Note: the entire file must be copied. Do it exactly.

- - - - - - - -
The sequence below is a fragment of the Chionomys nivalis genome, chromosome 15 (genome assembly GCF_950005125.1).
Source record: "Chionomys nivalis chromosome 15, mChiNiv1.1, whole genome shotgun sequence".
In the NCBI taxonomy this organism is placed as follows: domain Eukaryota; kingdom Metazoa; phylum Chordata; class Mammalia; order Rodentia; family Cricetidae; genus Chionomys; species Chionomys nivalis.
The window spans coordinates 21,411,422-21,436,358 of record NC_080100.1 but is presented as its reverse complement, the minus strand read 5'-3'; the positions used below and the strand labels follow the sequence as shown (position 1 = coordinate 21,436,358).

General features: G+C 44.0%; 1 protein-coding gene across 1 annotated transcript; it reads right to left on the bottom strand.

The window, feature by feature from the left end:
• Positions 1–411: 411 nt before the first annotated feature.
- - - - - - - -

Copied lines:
The sequence below is a fragment of the Chionomys nivalis genome, chromosome 15 (genome assembly GCF_950005125.1).
Source record: "Chionomys nivalis chromosome 15, mChiNiv1.1, whole genome shotgun sequence".
In the NCBI taxonomy this organism is placed as follows: domain Eukaryota; kingdom Metazoa; phylum Chordata; class Mammalia; order Rodentia; family Cricetidae; genus Chionomys; species Chionomys nivalis.
The window spans coordinates 21,411,422-21,436,358 of record NC_080100.1 but is presented as its reverse complement, the minus strand read 5'-3'; the positions used below and the strand labels follow the sequence as shown (position 1 = coordinate 21,436,358).

General features: G+C 44.0%; 1 protein-coding gene across 1 annotated transcript; it reads right to left on the bottom strand.

The window, feature by feature from the left end:
• Positions 1–411: 411 nt before the first annotated feature.